Material de apoyo
- Dar a conocer la realidad de Cantabria como región
- Explicar el marco normativo de la actual democracia y Cantabria.
- Adquirir unos conocimientos básicos de política, sociedad y cultura de la región.
- Desarrollar el pensamiento crítico.
Introducción a Cantabria, su riqueza socio-cultural y organización política.
- Saber Vivir en Democracia. La Constitución y el Estatuto.
- Cuestionario: ¿Qué sabes de política?
Realizar una lectura reflexiva de los textos y responder, previa visita al Parlamento, cuestiones básicas sobre aspectos socio-políticos de la comunidad de Cantabria.
Living in a Democracy
In the past, political power was in the hands of centralized figureheads and citizens had no say in decisions that affected the population. Unfortunately, this form of government is still present in some countries today, like in modern day dictatorships. In a dictatorship, the society has no right to their own opinion.
In Spain, we are fortunate enough to live in a democracy. Democracy is the basic pillar of a just and tolerant society. Living in a democracy guarantees that individual people have rights unlike in a dictatorship. These rights include human rights, freedom of speech, and being an equal before the law.
It is important to note that for a democracy to be fair and work properly there must be a working system of checks and balances between the three branches of the democratic system.
It is the independence of each branch that guarantees the rule of law and the fact that the three powers are subject to such laws which keeps the system functioning properly.
In a democracy, citizens can and should participate in public affairs and decide on them through the councilors, senators or deputies that citizens over the age of eighteen elect into office every four years. This is called representative democracy. This is a vote for people who represent us in the institutions. The vote is thus the first direct action, but not the last important role that citizens have in a democracy. Citizens also have to care about what happens in the councils and in Parliament because they have the right to do so, and the obligation to demand that the elected representatives carry out what they promise in their campaigns.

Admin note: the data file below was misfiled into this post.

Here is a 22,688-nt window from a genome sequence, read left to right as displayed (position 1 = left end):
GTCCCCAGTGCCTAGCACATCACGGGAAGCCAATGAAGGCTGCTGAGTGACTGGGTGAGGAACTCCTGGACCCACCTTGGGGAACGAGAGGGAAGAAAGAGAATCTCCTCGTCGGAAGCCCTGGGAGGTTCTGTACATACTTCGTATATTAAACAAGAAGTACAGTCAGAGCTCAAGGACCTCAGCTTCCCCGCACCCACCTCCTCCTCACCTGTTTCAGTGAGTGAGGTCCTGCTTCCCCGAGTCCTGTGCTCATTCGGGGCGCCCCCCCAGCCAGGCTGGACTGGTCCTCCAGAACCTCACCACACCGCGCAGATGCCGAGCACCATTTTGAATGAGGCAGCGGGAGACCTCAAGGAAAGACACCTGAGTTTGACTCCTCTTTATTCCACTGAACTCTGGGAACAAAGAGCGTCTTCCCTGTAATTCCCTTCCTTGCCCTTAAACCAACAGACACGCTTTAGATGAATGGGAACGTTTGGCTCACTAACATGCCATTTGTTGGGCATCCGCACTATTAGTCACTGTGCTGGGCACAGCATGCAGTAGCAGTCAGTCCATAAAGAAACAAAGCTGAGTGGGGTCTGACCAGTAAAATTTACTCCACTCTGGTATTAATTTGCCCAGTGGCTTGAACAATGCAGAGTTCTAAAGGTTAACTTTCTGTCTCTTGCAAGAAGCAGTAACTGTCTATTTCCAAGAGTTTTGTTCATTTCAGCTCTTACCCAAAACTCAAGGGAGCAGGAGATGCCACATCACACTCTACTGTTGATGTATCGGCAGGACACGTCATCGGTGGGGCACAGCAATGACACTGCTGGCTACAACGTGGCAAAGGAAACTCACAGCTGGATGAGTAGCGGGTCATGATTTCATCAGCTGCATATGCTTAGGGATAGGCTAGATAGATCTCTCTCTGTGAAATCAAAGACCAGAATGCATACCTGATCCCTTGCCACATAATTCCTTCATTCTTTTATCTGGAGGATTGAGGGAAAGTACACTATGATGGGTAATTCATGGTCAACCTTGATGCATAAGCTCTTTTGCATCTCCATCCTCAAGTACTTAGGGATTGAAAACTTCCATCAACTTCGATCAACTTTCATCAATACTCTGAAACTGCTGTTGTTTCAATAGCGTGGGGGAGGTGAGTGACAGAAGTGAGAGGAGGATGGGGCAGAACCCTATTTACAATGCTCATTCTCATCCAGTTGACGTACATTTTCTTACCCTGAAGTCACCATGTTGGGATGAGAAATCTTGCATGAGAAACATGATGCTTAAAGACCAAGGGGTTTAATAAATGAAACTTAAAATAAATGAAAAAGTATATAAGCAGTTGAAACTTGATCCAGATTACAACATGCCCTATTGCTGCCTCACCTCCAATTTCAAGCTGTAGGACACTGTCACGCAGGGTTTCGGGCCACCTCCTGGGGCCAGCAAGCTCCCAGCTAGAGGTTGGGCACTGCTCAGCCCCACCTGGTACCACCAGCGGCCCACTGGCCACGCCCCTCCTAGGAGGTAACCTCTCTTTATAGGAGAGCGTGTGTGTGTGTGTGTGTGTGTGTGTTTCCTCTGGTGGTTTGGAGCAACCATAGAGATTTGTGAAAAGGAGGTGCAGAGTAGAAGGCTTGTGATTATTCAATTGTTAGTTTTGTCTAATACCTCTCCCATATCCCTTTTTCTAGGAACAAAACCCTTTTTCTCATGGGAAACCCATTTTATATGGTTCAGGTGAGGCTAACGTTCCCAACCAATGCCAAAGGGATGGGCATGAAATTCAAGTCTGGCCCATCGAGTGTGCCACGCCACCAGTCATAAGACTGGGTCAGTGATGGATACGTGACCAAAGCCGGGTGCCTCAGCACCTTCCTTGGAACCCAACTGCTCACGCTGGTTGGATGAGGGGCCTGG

- THE SPANISH CONSTITUTION: The Law of Laws
The Spanish Constitution is called the “Law of Laws” because all the laws in Spain emanate from it. The Constitution was approved by referendum in 1978 and since then the rights and responsibilities of all Spaniards have remained the same. The Constitution also organizes the State scoring three levels of government:
Municipalities: LOCAL GOVERNMENT
Autonomous Communities: REGIONAL DIRECTORS
Spain. The State itself: STATE ADMINISTRATION
The first refers to local councils who run the local governments composed of the Mayor and Aldermen, and the last, the State Administration deals with matters that affect all Spanish people equally, regardless of where they live: the judiciary, property, the various ministries, etc..
The remaining level, the Regional Administration, is what will be focused on now because it is the central part of the tour. The Constitution says in Article 2: "The right to autonomy of the regions that make up the state." We refer to the Autonomous Communities, the 17 autonomous communities that make up the Spanish state and that can govern themselves through the 17 Statutes of Autonomy. One of them is ours, Cantabria.
1. THE STATUTE OF CANTABRIA
This is our law which was passed in 1981. It embodies our identity, skills and resources. We are recognized as a historic community and this law affirms our right to self-government.
Self-government means that the main institutions of government of Cantabria (the regional government and parliament), decide many important issues affecting the daily lives of all health and education, for example. The politicians govern us in Cantabria and should devote all their efforts to improve our region because they are from our land and because they want the best for our people. Self-government is ultimately a way of bringing the government closer to citizens.
Cantabria is one of those 17 Autonomous Community of the Spanish state (with two autonomous cities, Ceuta and Melilla). With just over 5,000 km. square has a population approaching 600,000 people.
Although we are more and more dependent on the services sector, Cantabria has a large livestock well known in Spain and an industry capable of providing work for thousands. The cultural richness and a lovely setting make Cantabria is growing destination of choice for Spanish and foreign tourists.